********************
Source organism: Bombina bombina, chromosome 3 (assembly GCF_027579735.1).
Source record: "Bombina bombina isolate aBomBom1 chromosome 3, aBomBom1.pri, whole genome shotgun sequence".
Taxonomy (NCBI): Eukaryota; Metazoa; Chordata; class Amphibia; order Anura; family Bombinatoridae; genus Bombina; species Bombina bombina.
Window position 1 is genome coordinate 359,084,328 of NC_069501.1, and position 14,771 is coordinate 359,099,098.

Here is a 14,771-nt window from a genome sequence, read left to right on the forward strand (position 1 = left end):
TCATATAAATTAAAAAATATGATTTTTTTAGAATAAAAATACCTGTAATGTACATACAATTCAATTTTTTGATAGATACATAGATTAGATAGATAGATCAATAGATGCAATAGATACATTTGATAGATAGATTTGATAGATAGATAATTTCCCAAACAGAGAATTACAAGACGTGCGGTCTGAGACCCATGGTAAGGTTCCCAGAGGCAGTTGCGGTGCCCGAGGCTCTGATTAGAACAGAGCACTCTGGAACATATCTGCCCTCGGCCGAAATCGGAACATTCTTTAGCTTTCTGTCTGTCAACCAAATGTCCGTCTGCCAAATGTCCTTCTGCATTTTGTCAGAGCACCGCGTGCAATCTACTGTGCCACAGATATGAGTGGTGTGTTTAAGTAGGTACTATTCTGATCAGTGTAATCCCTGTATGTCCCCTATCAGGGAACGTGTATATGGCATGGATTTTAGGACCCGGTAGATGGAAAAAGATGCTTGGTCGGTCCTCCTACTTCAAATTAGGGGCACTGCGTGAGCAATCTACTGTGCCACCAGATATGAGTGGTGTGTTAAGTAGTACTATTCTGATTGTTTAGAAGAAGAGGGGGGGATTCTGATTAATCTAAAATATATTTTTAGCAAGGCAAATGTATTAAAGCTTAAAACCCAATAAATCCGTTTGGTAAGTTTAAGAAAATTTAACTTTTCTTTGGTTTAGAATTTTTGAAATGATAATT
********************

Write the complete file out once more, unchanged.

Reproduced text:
Source organism: Bombina bombina, chromosome 3 (assembly GCF_027579735.1).
Source record: "Bombina bombina isolate aBomBom1 chromosome 3, aBomBom1.pri, whole genome shotgun sequence".
Taxonomy (NCBI): Eukaryota; Metazoa; Chordata; class Amphibia; order Anura; family Bombinatoridae; genus Bombina; species Bombina bombina.
Window position 1 is genome coordinate 359,084,328 of NC_069501.1, and position 14,771 is coordinate 359,099,098.

Here is a 14,771-nt window from a genome sequence, read left to right on the forward strand (position 1 = left end):
TCATATAAATTAAAAAATATGATTTTTTTAGAATAAAAATACCTGTAATGTACATACAATTCAATTTTTTGATAGATACATAGATTAGATAGATAGATCAATAGATGCAATAGATACATTTGATAGATAGATTTGATAGATAGATAATTTCCCAAACAGAGAATTACAAGACGTGCGGTCTGAGACCCATGGTAAGGTTCCCAGAGGCAGTTGCGGTGCCCGAGGCTCTGATTAGAACAGAGCACTCTGGAACATATCTGCCCTCGGCCGAAATCGGAACATTCTTTAGCTTTCTGTCTGTCAACCAAATGTCCGTCTGCCAAATGTCCTTCTGCATTTTGTCAGAGCACCGCGTGCAATCTACTGTGCCACAGATATGAGTGGTGTGTTTAAGTAGGTACTATTCTGATCAGTGTAATCCCTGTATGTCCCCTATCAGGGAACGTGTATATGGCATGGATTTTAGGACCCGGTAGATGGAAAAAGATGCTTGGTCGGTCCTCCTACTTCAAATTAGGGGCACTGCGTGAGCAATCTACTGTGCCACCAGATATGAGTGGTGTGTTAAGTAGTACTATTCTGATTGTTTAGAAGAAGAGGGGGGGATTCTGATTAATCTAAAATATATTTTTAGCAAGGCAAATGTATTAAAGCTTAAAACCCAATAAATCCGTTTGGTAAGTTTAAGAAAATTTAACTTTTCTTTGGTTTAGAATTTTTGAAATGATAATT